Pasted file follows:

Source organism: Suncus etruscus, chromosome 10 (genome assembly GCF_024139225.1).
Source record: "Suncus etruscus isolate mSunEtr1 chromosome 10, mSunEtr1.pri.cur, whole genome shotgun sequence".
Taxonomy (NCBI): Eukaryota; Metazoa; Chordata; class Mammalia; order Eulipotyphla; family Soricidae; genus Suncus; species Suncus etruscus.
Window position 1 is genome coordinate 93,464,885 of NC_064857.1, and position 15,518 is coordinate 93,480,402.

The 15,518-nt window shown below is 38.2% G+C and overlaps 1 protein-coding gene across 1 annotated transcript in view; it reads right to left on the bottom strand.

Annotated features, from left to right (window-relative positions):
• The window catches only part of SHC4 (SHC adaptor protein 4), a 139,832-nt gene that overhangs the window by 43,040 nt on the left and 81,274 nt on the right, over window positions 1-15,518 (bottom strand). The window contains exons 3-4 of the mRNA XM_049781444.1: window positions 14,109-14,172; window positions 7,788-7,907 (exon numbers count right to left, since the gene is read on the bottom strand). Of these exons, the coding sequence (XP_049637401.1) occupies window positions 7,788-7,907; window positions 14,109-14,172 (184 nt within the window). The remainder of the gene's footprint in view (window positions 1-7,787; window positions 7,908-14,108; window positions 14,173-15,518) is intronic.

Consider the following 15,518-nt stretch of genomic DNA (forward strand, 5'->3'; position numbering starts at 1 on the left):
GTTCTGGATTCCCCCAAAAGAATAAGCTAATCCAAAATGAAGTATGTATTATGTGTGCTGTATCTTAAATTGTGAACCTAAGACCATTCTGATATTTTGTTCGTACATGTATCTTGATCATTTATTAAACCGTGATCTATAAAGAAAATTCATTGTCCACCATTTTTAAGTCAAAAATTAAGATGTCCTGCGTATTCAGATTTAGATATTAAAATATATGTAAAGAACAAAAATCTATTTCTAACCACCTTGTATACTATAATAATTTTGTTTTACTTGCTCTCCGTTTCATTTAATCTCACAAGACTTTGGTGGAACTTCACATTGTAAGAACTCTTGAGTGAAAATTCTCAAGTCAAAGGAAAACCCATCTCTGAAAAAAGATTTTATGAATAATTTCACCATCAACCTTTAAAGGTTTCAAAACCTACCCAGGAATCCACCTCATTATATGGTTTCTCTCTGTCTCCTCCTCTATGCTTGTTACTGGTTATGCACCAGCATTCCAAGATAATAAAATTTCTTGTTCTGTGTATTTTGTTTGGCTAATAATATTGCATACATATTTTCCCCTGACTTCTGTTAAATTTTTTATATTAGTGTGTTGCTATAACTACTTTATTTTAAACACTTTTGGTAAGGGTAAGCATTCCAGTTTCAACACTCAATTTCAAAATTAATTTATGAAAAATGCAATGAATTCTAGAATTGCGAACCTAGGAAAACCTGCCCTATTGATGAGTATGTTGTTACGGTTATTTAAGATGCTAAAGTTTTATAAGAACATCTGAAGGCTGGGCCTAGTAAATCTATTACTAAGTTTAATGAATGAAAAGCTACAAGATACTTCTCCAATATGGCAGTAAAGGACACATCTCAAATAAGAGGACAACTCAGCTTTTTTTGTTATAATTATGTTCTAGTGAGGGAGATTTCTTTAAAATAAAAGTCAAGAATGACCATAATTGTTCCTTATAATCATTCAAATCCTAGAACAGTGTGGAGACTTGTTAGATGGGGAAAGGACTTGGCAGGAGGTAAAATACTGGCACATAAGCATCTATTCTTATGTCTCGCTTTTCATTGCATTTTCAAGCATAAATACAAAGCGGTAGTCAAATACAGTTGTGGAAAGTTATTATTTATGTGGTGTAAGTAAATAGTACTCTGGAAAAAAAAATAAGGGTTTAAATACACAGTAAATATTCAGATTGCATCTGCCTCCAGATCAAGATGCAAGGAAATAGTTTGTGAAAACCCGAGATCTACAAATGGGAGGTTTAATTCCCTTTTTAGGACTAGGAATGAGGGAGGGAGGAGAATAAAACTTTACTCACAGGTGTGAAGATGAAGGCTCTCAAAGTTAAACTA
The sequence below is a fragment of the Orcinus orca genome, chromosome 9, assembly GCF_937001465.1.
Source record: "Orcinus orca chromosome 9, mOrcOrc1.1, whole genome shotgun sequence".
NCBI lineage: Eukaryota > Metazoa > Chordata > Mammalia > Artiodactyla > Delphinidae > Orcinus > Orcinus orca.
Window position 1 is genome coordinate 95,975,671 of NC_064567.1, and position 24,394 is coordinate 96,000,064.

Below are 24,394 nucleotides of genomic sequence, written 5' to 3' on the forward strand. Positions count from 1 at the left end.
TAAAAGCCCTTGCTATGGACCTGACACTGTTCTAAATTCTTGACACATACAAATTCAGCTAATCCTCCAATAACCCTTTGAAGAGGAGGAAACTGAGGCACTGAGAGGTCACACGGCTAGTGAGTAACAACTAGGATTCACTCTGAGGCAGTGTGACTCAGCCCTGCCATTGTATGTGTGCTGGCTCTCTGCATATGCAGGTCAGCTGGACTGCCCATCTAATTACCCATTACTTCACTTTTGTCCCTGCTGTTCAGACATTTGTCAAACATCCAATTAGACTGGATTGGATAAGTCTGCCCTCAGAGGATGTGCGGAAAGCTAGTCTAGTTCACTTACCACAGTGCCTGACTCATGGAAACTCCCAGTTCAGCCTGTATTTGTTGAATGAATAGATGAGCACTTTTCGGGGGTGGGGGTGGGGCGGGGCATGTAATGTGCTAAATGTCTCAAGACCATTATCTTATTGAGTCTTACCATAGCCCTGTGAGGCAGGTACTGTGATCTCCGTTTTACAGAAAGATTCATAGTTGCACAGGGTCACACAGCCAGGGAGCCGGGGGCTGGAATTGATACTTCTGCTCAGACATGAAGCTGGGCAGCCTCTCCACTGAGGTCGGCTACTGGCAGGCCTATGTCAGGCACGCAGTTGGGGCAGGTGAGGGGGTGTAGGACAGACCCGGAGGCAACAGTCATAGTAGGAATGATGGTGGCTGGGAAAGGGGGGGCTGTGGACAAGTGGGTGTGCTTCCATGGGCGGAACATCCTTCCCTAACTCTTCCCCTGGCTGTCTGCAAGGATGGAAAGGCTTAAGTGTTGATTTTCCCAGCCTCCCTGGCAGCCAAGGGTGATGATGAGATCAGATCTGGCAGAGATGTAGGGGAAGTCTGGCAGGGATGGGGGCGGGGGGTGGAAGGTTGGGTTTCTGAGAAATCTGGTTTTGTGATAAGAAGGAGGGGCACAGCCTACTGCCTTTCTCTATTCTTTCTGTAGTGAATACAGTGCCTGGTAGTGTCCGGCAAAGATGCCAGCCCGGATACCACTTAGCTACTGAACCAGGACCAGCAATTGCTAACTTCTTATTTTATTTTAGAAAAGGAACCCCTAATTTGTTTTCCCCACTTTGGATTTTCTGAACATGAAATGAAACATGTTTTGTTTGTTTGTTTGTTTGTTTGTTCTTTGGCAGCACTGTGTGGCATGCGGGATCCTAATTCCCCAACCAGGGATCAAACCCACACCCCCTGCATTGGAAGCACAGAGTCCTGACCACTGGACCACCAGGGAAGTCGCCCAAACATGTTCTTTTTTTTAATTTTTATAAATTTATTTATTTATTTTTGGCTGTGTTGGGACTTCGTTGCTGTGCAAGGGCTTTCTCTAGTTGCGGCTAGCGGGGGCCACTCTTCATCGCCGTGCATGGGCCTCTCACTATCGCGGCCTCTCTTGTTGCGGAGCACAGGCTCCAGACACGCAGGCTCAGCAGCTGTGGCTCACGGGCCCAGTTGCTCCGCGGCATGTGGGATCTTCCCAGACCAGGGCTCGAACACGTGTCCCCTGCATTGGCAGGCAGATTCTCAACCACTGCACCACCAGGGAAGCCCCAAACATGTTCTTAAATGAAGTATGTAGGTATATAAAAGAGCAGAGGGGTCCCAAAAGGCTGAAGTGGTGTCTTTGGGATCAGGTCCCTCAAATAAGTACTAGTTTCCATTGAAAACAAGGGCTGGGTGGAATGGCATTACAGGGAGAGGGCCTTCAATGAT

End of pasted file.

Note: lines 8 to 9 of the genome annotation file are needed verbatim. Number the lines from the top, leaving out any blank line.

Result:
Consider the following 15,518-nt stretch of genomic DNA (forward strand, 5'->3'; position numbering starts at 1 on the left):
GTTCTGGATTCCCCCAAAAGAATAAGCTAATCCAAAATGAAGTATGTATTATGTGTGCTGTATCTTAAATTGTGAACCTAAGACCATTCTGATATTTTGTTCGTACATGTATCTTGATCATTTATTAAACCGTGATCTATAAAGAAAATTCATTGTCCACCATTTTTAAGTCAAAAATTAAGATGTCCTGCGTATTCAGATTTAGATATTAAAATATATGTAAAGAACAAAAATCTATTTCTAACCACCTTGTATACTATAATAATTTTGTTTTACTTGCTCTCCGTTTCATTTAATCTCACAAGACTTTGGTGGAACTTCACATTGTAAGAACTCTTGAGTGAAAATTCTCAAGTCAAAGGAAAACCCATCTCTGAAAAAAGATTTTATGAATAATTTCACCATCAACCTTTAAAGGTTTCAAAACCTACCCAGGAATCCACCTCATTATATGGTTTCTCTCTGTCTCCTCCTCTATGCTTGTTACTGGTTATGCACCAGCATTCCAAGATAATAAAATTTCTTGTTCTGTGTATTTTGTTTGGCTAATAATATTGCATACATATTTTCCCCTGACTTCTGTTAAATTTTTTATATTAGTGTGTTGCTATAACTACTTTATTTTAAACACTTTTGGTAAGGGTAAGCATTCCAGTTTCAACACTCAATTTCAAAATTAATTTATGAAAAATGCAATGAATTCTAGAATTGCGAACCTAGGAAAACCTGCCCTATTGATGAGTATGTTGTTACGGTTATTTAAGATGCTAAAGTTTTATAAGAACATCTGAAGGCTGGGCCTAGTAAATCTATTACTAAGTTTAATGAATGAAAAGCTACAAGATACTTCTCCAATATGGCAGTAAAGGACACATCTCAAATAAGAGGACAACTCAGCTTTTTTTGTTATAATTATGTTCTAGTGAGGGAGATTTCTTTAAAATAAAAGTCAAGAATGACCATAATTGTTCCTTATAATCATTCAAATCCTAGAACAGTGTGGAGACTTGTTAGATGGGGAAAGGACTTGGCAGGAGGTAAAATACTGGCACATAAGCATCTATTCTTATGTCTCGCTTTTCATTGCATTTTCAAGCATAAATACAAAGCGGTAGTCAAATACAGTTGTGGAAAGTTATTATTTATGTGGTGTAAGTAAATAGTACTCTGGAAAAAAAAATAAGGGTTTAAATACACAGTAAATATTCAGATTGCATCTGCCTCCAGATCAAGATGCAAGGAAATAGTTTGTGAAAACCCGAGATCTACAAATGGGAGGTTTAATTCCCTTTTTAGGACTAGGAATGAGGGAGGGAGGAGAATAAAACTTTACTCACAGGTGTGAAGATGAAGGCTCTCAAAGTTAAACTA